Archive for Tuesday, April 17, 2001

Tonganoxie residents speak out against casino

City council to discuss issue Monday night

April 17, 2001

The Delaware Tribe of Indians has set its sights on two tracks of land in Leavenworth County on which to construct a casino, according to the tribe's economic development director.

One parcel is about three miles east of Tonganoxie, on the north side of U.S. Highway 24-40. The other is along the Kansas Highway 7 corridor, just north of 24-40 highway.

"Those two spots are the ones that are highlighted," Michael Pace told about 125 people who gathered for a public hearing on the casino issue Tuesday night in the auditorium of Tonganoxie High School.

On Tuesday the first time since the possibility of a casino in Leavenworth County was raised in January Tonganoxie residents had an opportunity to express their views. About 25 people spoke against the tribe's plans for a casino, citing the social and moral costs associated with gambling.

Only two people said they thought a casino would be a benefit to Tonganoxie and Southern Leavenworth County.

That was about what Pace said he expected would happen.

"It was nothing that I didn't expect," he said following the 2 1/2 hour meeting. "But exceptions don't make the rule. Most of what they said did not apply to Indian gaming facilities."

Now that members of the Tonganoxie City Council have heard from citizens, it is likely they will discuss the matter at their next council meeting, which begins at 7 p.m. Monday.

Mayor John Franiuk said, however, that he believes council members would like to see a written proposal from the Delaware Tribe to consider. That would give council members something concrete to react to, the mayor said.

The tribe is seeking support from the city of Tonganoxie, as well as Leavenworth County, township boards and the city of Basehor, as tribal members begin to wind their way through the lengthy process of establishing a casino.

The Delaware tribe now is based in Bartlesville, Okla., but is hoping to purchase some of the land in Leavenworth County that the tribe had owned for about 30 years in the mid-1800s. But before a casino can be constructed, the federal Bureau of Indian Affairs must agree to place any land in trust, and the tribe must obtain permission from the Kansas Legislature, as well as the governor.

Delaware Tribe members have said they would share some of the revenue generated by the $35 million to $40 million project that they say will generate between 400 and 800 new jobs.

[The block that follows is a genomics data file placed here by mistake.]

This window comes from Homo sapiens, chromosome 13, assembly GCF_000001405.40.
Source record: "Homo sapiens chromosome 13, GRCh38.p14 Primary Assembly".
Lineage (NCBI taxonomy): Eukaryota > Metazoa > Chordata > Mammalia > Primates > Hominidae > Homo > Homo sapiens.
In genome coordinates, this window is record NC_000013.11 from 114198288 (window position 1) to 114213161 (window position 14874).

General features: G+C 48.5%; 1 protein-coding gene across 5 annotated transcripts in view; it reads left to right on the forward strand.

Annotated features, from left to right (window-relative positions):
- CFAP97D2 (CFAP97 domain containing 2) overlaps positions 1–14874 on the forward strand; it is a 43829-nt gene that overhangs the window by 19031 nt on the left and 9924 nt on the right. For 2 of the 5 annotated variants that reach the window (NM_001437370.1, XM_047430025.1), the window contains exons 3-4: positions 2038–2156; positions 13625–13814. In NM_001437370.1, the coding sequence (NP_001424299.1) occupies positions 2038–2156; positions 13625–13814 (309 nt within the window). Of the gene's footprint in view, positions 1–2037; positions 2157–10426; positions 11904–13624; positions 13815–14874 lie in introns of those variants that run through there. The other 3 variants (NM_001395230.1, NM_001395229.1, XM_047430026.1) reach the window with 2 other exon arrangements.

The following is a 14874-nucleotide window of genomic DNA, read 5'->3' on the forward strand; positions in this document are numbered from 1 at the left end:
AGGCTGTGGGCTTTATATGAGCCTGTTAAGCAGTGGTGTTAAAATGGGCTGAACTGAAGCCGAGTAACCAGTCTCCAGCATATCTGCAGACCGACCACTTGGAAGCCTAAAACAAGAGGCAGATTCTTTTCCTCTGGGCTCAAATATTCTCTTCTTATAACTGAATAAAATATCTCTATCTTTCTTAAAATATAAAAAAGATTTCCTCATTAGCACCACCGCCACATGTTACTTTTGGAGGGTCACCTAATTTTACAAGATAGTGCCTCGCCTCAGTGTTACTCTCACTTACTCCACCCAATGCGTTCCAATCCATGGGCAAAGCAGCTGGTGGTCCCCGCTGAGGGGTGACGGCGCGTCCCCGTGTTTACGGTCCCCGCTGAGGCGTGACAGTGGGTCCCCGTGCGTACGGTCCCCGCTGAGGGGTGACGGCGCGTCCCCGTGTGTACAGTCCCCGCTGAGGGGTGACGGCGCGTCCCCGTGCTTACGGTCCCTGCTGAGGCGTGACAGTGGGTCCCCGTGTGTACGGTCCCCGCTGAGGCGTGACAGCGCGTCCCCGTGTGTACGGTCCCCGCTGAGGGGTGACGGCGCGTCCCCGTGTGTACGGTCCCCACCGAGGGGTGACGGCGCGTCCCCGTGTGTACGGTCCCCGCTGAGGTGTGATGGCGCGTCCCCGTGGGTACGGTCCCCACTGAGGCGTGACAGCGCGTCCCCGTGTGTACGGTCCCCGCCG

Despite Pace's contention that the tribe's presence in Southern Leavenworth County would be a benefit to Tonganoxie, many in the audience Tuesday night disagreed.

"Even if you never gamble, you'll feel the effects of gambling," said Tonganoxie resident Ed O'Brien, who with his wife, Connie, has circulated petitions against the casino. The petitions have been forwarded to Gov. Bill Graves.

O'Brien urged elected officials to "resist the temptation for the fast bucks. Let's not gamble with the futures of our communities."

State Sen. Bob Lyon, R-Winchester, said he opposes gambling at all levels. As an elected official, he said he would feel responsibility for introducing addictive behavior to his constituents.

"This isn't a destination casino, where people are coming from out of the area," he said.

He urged Tonganoxie residents to maintain the city's high quality of life by turning down the casino proposal.

"I can't imagine this community wanting to change its character for the hope of a few uncertain dollars," Lyon said.

Other speakers cited problems they say come hand-in-hand with casinos: increases in crime, suicides, domestic violence, family debt, divorce rates, addicted children and adults, drunken driving and accidents, and poverty.

"People will take their new homes and nice families some place else," said Mike Waggoner, pastor at Victory Baptist Church.

And in the words of Tonganoxie resident Wayne Davidson, "It's just plain wrong. To say that gambling produces jobs is like saying the thief who breaks into a home is a self-employed businessman."

Richard Riedel, one of two people who spoke in favor of the casino, said he believed the development would create jobs. And Phyllis Shilling said she supports a casino.

"As casino is no different from any other form of entertainment," she said.

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